How Chinese Medicine could help calm your IBS

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Why does stress give me IBS? Digestion is reduced during periods of stress, because the body uses as much energy as possible to solve the current problem – diverting circulation away from vital processes like the digestive system in order to supply more blood to the muscles. Feelings of stress or anxiety can mess with your digestive system precisely because of this connection between brain and stomach. Nobody knows how IBS starts, but there’s no doubt that stress can worsen symptoms. For one thing, stress can make the colon contract, leading to stomach pain. IBS can flare up over everyday annoyances, especially those that make a person feel tense, angry, or overwhelmed. But IBS – like other chronic conditions – is even more sensitive to the stress that comes from major life changes, such as a death in the family or loss of a job. Chinese Medicine and IBS Chinese medicine believes that good circulation is key to good health. The stress response disrupts the smooth flow of Qi and blood by diverting it away from peripheral organs (including the digestion) and into the muscles. This impedes the efficiency of the digestive system. Moreover, the stress response produces heat and inflammation. Chinese Medicine would view IBS symptoms as the body trying to eliminate this heat out through a digestive tract that is overwhelmed and undernourished due to lack of blood and nutrients. So, the stomach is weakened and overloaded simultaneously. Emotions and diet are considered to be opposite sides of the same coin in Chinese Medicine. Some say, “We are what we eat” but Chinese Medicine also considers that we are what we cannot digest – whether that’s food or an emotional state. We develop a form of ‘mental obesity’ where these undigested emotions clog us up and we effectively lose our capacity to make decisions and choices. Along with a good and varied diet, we need to encourage a good flow of circulation to support the digestive system and stimulate the vagus nerve to strengthen the mind/gut connection. The Hayo’u Method helps you let go of stress naturally, decreasing inflammation in the body.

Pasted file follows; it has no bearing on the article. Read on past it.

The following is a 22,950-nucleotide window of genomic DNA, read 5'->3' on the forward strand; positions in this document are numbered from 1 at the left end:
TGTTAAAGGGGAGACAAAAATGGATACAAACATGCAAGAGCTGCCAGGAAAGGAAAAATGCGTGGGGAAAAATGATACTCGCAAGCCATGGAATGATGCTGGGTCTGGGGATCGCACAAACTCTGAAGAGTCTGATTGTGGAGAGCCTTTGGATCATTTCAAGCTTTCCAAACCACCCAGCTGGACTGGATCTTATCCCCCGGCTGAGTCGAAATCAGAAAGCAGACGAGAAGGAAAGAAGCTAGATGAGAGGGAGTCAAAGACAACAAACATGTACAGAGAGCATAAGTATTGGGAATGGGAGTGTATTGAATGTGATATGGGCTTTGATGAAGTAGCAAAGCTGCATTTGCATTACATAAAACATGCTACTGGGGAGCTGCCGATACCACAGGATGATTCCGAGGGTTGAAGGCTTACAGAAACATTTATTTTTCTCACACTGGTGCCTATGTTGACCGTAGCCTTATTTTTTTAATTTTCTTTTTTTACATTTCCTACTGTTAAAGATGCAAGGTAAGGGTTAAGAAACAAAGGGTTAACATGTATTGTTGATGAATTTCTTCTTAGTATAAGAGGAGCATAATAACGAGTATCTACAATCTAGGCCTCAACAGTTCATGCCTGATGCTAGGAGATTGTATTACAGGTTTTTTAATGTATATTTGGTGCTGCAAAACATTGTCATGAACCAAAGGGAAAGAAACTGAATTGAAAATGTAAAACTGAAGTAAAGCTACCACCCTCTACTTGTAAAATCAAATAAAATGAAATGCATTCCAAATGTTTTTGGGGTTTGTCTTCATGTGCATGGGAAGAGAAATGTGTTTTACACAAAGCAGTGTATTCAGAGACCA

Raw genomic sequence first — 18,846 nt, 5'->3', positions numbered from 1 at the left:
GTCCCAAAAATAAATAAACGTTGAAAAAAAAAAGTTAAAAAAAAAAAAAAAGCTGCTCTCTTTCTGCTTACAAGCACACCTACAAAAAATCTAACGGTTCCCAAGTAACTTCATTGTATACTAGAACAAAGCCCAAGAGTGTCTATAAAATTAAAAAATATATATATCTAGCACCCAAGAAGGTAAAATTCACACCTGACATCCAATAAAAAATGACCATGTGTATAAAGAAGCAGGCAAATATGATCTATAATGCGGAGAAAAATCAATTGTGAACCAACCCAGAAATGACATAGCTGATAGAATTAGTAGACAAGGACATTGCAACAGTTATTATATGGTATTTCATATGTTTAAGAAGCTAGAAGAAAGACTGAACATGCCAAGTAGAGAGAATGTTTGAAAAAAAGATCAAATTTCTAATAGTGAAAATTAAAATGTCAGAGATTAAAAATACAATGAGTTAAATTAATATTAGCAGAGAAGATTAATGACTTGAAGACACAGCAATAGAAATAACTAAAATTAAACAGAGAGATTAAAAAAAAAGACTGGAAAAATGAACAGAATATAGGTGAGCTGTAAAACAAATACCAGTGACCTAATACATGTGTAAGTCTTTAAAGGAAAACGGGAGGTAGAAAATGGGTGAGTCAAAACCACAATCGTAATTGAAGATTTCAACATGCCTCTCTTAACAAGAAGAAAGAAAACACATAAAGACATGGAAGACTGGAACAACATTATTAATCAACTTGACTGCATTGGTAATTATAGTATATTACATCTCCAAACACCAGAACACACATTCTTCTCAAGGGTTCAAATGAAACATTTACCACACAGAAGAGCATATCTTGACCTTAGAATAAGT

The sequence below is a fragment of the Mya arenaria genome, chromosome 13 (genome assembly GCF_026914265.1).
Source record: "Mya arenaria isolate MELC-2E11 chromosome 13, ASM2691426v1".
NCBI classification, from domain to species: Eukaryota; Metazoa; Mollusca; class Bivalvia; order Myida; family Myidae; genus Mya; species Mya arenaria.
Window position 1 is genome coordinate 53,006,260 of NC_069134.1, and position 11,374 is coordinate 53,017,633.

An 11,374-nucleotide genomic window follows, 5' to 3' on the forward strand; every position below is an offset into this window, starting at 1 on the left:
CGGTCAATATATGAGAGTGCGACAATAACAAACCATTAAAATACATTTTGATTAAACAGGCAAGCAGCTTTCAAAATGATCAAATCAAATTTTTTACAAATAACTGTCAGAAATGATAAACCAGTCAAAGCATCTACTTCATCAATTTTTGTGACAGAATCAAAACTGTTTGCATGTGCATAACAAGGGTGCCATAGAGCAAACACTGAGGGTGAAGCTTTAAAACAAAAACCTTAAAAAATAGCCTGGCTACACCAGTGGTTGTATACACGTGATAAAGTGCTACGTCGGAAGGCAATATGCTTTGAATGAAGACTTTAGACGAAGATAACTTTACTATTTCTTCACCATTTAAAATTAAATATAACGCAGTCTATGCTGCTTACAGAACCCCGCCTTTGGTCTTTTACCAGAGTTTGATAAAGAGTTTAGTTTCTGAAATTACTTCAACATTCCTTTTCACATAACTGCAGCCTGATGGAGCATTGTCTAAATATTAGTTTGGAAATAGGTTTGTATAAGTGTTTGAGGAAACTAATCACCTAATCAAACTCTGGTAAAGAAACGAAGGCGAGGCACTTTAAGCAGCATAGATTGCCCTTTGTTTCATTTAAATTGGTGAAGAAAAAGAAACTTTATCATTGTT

What You'll Need

  • Gua sha tool (widely available online)

What You'll Do

  • This simple technique stimulates the Vagus nerve, which connects your brain and your stomach and is responsible for engaging the rest phase of your nervous system (PNS) rather than the sympathetic nervous system (the fight or flight state). Once the PNS becomes active, the individual’s body can start properly digesting food. The PNS also enables the body to heal wounds and generate cell restoration processes. When our nervous system is relaxed, this enables the stomach to relax, which in turn allows our digestive enzymes to start working optimally. These sharp exhalations are designed to expel toxicity rather than sending it downwards into the digestive tract. The smile into your lower abdomen is crucial if you suffer from IBS, because it overrides the emotional negativity of stress. This ancient Taoist trick holds much more weight now that Western scientific research is beginning to prove just how much our mental state can affect our physical health.First, expel stale air by breathing in through the nose and purposefully out through the mouth 3 times. This is to clear stagnant breath and Qi and carbon dioxide that accumulates during shallow breathing and stressful periods. Then take five deep breaths, inhale for five counts and then exhale for five. Allow mental energy to descend. During exhalation, direct a positive smile into lower abdomen. You can do an extended version of this ritual in your evening bath to activate the Parasympathetic Nervous System (rest phase).
  • Studies have demonstrated the efficacy of Gua Sha both in activating the rest phase of the nervous system, as a powerful anti-inflammatory technique and for its ability to improve microcirculation – all of which will help alleviate the symptoms of IBS. Gua Sha clears heat via the skin (the largest excretory organ in the body) rather than the digestive tract. Warm oil between palms then massage liberally and firmly into body. Notice areas of stress, tension or pain. Use a firm pressure and slowly sweep a gua sha tool (or coin, if you don't have one!) across the body, following arrows on the diagram. Do 8 strokes in each direction and repeat on the other side. If you are struggling to sleep, focus more attention on your chest to help stimulate blood flow and energy around the heart and the lungs.

Tips & Warnings

  • Gua Sha is a treatment designed to relieve muscular pain and tension and improve circulation. Results vary according to age, strength of body, skin type and medical conditions. If you are under the age of 16 and over the age of 60 or suffering specific medical conditions we do not recommend using the Body Restorer. At no point should treatment feel painful. Always start gently, observing the reaction to your skin and proceed with caution.
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